IntroductionI don't usually do retail and reference boards in the same article, since it means a preview and a review at the same time, which doesn't really jive with how we do graphics here at HEXUS. I'll make an exception today, though, for a pair of ATI SKUs on AGP, SKUs which have caused controversy in recent months by their notable absence at retail. Potential ATI customers, who don't want to make the jump to PCI Express as their graphics interconnect, haven't been able to pick up the same high-end boards that have been available on the other side of the fence, frustrating them immensely.
That the new AGP SKUs are arriving in two ways is another reason for the exception, too. Two chips, one native AGP and one bridged from PCI Express, gives me a nice extra avenue to explore to see if ATI's bridged offering holds any kind of performance difference, compared to a native AGP chip with the same capabilities.
It all started when ATI shook up its PCI Express line and brought forward the X850 range, with PRO, XT and XT Platinum Edition variants, to push out a couple of X800 parts and cement their position at the top of the very high-end in PC graphics with a single board. The range-topping X850 XT Platinum Edition sits pretty as the fastest single PCI Express solution money can currently buy, with the X800 XL really dominating the mid-range with performance close enough to the X850s, due to a full four-quad fragment unit setup, all six vertex units and a full complement of fast GDDR3 DRAMs on a 256-bit memory bus.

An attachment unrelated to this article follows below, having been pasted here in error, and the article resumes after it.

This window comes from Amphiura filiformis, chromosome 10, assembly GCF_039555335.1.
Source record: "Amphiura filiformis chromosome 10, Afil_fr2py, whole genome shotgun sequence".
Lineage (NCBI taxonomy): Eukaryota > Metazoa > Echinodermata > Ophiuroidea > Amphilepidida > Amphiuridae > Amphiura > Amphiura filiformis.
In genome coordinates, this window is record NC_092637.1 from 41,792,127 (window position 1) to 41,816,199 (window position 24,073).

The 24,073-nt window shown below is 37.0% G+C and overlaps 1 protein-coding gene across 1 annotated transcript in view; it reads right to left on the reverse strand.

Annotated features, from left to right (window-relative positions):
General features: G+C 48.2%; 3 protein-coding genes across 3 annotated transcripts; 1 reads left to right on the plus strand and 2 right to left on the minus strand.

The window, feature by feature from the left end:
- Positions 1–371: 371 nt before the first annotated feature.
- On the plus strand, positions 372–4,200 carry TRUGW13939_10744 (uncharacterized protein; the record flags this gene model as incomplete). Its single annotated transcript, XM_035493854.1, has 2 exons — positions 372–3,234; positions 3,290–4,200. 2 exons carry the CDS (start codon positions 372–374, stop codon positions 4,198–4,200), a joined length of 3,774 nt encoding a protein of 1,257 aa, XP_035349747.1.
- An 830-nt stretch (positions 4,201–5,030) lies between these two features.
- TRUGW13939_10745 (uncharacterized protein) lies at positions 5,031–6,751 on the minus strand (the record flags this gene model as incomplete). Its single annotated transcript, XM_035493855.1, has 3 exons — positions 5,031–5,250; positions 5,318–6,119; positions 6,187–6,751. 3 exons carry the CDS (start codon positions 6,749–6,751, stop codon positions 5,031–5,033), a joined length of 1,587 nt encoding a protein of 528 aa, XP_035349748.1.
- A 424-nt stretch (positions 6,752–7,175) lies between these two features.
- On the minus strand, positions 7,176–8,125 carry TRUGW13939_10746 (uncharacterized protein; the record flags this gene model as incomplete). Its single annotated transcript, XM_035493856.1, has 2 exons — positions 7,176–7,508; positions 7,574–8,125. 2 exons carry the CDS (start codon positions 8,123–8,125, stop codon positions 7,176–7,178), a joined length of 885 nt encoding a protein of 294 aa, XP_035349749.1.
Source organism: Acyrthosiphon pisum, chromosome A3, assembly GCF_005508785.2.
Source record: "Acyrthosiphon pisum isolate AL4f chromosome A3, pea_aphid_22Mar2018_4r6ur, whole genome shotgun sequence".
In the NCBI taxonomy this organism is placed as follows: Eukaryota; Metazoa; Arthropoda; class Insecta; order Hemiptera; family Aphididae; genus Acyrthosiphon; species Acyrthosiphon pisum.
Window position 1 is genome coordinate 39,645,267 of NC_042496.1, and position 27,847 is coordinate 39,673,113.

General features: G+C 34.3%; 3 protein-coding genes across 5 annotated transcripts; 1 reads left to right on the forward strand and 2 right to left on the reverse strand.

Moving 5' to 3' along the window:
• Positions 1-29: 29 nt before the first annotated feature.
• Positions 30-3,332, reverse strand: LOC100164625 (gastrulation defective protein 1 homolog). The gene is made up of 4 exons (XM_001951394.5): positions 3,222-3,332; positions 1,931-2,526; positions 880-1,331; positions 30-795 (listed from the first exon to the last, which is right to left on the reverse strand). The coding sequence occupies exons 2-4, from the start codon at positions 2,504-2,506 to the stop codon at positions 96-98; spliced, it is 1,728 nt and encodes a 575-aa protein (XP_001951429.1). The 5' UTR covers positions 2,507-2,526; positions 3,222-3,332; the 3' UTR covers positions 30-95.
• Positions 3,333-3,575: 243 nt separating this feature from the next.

The man with an eye for a performance bargain therefore sits eyeing up X800 XL in the mid-range performance segment, and the man with a fat wodge to spend lusts after X850 XT Platinum Edition. With both arriving, complete with VIVO ability, to the AGP space via the medium of R481 and R430 with RIALTO, there's a fair bit for me to cover. I'll dive right in with a look at the pros and cons of native versus bridged GPUs.